The he uses the imperative command ‘Put.

The oppression of women isapparent in the Afghanistan society through the extremist rules and regulationsset out in society for woman to remain in order. From the very firstintroduction of Mariam in the novel, she recalls her Nana being named a ‘harami’or bastard by her superior male, Jalil, for simply breaking piece of a tea set.It is immediately made apparent by Hosseini through this how women are treatednot only with an unjust disrespect, but shamed for being inferior to their malecounterparts. This sets a precedent for the theme of shame throughout AThousand Splendid Suns, with the use of ‘harami’ being less of a cast offderogatory comment but a standpoint for how women are viewed in the eye ofAfghani society, low status and undeserving of high levels respect. Public expectations offemale propriety are prevalent in the expectations of women within these novels.

This is clear when it is stated “they want us to operate inburqa,” this is a clear condemnation of Afghanistan’s extreme socialregulations by Hosseini.  Another exampleof the unjust nature of the expectation of women in society is Jalil’s many legitimatewives. These wives reinforce the obscene cultural expectations and how thewomen are expected to be comfortable ‘sharing’ a male partner with other women.Due to their lower position in the patriarchy, women are not given a voice insociety, yet women comply with these expectations and highlight the nature ofan anti-feminist character in the novel.

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  The issue of relationshipabuse is apparent throughout the both novels. Whereas Rasheed explicit physicaldominance compared to subtle mental domination of Angel. Rasheed physicallyabuses Mariam, in the most horrific of ways, such as when he uses domesticviolence towards Mariam, making her chew pebbles for simply boiling rice toolong.

This is significant when he uses the imperative command ‘Put. These. Inyour mouth.’ He also puts a complete abusive hold over Mariam when she wants toescape Rasheed, when he says “You try this again and I will find you…And,when I do, there isn’t a court in this godforsaken country that will hold meaccountable for what I will do.”  It could be argued that Angel alsoabuses Tess without even realising it, through being unrealistic in hisexpectations of Tess and forever trying to maintain an idealized ‘child ofnature’ version of Tess and does not give her respect of discovering who shereally is, despite her attempts to come clean. No overt domination yetcontinuing expectations of Tess that is established by his status and Christianvalues established in his society.   Despitethe overwhelming presentation of male dominance in both novels, both Hardy andHosseini also offer moments of female empowerment at the very end of the texts.Thefirst time any female empowerment comes into a Thousand Splendid Suns is whenthe unlikely friendship of Laila and Mariam develops.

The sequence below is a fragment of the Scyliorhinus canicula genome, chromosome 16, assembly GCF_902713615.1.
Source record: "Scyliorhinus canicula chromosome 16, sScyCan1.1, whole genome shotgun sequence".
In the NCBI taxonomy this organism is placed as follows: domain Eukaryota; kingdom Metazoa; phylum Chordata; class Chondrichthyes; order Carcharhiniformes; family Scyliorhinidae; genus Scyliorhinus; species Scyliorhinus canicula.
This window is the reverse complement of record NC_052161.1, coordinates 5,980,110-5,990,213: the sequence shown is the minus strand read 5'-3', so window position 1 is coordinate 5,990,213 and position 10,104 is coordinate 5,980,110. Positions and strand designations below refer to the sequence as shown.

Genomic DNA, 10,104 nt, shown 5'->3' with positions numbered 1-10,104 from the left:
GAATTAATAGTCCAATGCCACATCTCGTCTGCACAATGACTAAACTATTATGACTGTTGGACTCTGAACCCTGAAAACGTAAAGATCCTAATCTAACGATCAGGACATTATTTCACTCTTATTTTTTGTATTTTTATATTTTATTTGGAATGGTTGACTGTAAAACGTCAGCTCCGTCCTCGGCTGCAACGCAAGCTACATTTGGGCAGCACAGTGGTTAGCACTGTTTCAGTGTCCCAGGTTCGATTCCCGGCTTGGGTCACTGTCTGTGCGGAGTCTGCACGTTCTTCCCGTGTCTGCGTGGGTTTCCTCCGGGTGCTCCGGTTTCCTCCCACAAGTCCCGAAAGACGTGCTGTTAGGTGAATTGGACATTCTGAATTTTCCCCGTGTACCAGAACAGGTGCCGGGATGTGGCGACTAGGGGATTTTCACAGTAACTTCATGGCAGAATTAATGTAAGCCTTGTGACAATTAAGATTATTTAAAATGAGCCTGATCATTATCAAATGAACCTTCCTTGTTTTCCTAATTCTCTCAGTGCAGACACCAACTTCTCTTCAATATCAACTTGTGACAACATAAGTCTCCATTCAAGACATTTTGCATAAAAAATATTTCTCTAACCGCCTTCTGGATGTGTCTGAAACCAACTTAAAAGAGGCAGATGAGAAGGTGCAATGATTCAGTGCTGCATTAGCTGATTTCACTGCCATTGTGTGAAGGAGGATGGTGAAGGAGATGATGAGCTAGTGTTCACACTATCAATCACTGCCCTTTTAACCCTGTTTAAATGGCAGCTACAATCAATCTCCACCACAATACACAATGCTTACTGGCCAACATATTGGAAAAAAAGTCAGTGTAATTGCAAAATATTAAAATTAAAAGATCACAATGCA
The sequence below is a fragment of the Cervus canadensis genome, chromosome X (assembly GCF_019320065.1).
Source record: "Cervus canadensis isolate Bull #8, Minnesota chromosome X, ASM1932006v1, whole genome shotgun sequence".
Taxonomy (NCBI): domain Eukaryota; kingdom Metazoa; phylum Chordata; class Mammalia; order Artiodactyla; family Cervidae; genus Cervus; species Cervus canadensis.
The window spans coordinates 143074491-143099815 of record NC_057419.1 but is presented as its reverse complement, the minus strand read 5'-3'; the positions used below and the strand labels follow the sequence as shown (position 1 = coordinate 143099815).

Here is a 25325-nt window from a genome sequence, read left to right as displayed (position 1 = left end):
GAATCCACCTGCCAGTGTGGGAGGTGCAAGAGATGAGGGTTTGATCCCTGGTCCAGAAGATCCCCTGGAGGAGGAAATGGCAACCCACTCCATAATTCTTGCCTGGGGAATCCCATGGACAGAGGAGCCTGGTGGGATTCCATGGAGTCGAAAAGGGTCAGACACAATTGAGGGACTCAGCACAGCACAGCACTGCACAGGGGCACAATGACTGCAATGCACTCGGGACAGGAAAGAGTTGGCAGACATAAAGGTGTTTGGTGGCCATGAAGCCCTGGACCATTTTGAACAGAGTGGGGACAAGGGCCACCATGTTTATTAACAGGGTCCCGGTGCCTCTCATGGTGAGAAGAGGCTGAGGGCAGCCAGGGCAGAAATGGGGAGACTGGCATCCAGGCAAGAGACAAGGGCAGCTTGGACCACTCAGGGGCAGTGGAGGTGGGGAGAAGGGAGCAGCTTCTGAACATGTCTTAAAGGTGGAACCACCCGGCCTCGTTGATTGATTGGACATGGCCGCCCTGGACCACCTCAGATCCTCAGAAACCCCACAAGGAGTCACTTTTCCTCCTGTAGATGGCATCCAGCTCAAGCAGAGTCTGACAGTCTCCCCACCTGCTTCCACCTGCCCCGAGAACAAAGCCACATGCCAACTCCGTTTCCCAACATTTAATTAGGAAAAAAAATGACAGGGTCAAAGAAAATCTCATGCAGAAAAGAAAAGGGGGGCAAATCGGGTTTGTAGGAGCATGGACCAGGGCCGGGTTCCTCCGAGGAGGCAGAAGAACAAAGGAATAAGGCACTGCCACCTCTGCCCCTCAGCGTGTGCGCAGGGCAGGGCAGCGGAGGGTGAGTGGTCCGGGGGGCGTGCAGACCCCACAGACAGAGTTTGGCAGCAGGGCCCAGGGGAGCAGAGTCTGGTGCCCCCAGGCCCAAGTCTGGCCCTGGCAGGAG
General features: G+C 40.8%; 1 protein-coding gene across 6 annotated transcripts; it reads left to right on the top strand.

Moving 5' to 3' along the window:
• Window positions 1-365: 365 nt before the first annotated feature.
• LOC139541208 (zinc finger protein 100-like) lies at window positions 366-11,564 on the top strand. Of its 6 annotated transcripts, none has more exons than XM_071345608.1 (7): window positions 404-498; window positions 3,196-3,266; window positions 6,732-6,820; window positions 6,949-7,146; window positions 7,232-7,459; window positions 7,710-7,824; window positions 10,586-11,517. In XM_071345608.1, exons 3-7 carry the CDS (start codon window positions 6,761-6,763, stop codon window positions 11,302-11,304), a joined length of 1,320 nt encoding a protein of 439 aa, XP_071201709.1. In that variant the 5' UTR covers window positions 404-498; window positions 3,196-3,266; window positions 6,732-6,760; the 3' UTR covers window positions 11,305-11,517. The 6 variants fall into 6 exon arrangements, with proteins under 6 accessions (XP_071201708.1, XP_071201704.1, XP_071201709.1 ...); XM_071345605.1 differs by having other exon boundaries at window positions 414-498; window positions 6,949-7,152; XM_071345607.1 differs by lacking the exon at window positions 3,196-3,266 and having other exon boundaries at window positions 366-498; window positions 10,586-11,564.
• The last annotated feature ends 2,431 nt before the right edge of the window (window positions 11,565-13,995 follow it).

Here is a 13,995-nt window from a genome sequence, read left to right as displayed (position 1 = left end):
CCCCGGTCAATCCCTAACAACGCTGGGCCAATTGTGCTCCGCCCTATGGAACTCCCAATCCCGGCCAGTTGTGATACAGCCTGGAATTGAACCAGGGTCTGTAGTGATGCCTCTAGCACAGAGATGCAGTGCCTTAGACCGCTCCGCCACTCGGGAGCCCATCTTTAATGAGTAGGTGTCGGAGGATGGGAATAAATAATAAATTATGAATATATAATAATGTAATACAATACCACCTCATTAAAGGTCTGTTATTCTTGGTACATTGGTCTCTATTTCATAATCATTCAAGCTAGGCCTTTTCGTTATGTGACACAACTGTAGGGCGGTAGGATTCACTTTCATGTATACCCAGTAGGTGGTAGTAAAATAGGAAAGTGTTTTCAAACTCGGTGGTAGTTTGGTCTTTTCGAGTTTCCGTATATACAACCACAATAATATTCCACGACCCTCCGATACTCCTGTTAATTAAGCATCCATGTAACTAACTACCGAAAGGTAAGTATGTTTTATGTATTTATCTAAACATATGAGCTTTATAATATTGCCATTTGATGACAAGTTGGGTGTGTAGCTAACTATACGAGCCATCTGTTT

Both women were unable tosettle their differences throughout the novel, yet there is a key turning pointfor the pair, as although Rasheed’s dominance over the woman was intended byhim to pin the ladies against each other, the two women actually came togetherand formed a friendship. Hosseini presents the power of the feminine likenessthat males in this novel did not possess. Through the exchange of peaceofferings, Laila and Mariam are able to come to a new understanding. Mariam’sgift of girl clothes shows Laila that she no longer resents Laila and Aziza’spresence. Laila returns the favour by suggesting they ‘drink chai on the porch’.These exchanges are symbols for the change in their relationship. Theiralienation from Rasheed no longer pits them against each other but unites them.

They seal their friendship when the two ‘sinners have us a cup of chai in theyard’. They put this friendship to the test when they unite to try and escapeRasheed’s dominance. When this fails, Mariam and Laila successfully murderRasheed by hitting him with a shovel.

This finalises the juxtaposition betweenthe beginning of the novel and the female empowerment present at the end. It isproof of the women coming together to stand up to violence and reject thedomination of their abusive male.  Thefinal theme of female empowerment is present in Tess of D’Urbervilles. In thebeginning of the novel, Tess could be considered noble to take on the ‘adultrole’ at the fault of her father or superior male, when he gets too drunk to goto work. The dispossession of country people was a common occurrence and forcedyoung women like Tess into work.

 Additionally, Tess fails to react to hermother’s imposition that she must marry Alec even though he raped her. Here,she has stood up for her own morals and self-beliefs by refusing to conform tothe social idealisations of the Victorian society. Finally, at the very end ofthe novel, like Laila and Mariam, Tess retaliates to her ongoing oppression andabuse by her superior male by stabbing Alec in the chest. This is the ultimatemoment of female empowerment within the novel and is a true representation ofhow relentless abuse can lead to female empowerment.

Acrossthese two endings, the accepted pattern of submissive women giving in todominant men is interrupted, and Tess’s act in the eyes of Hardy is heroic.        


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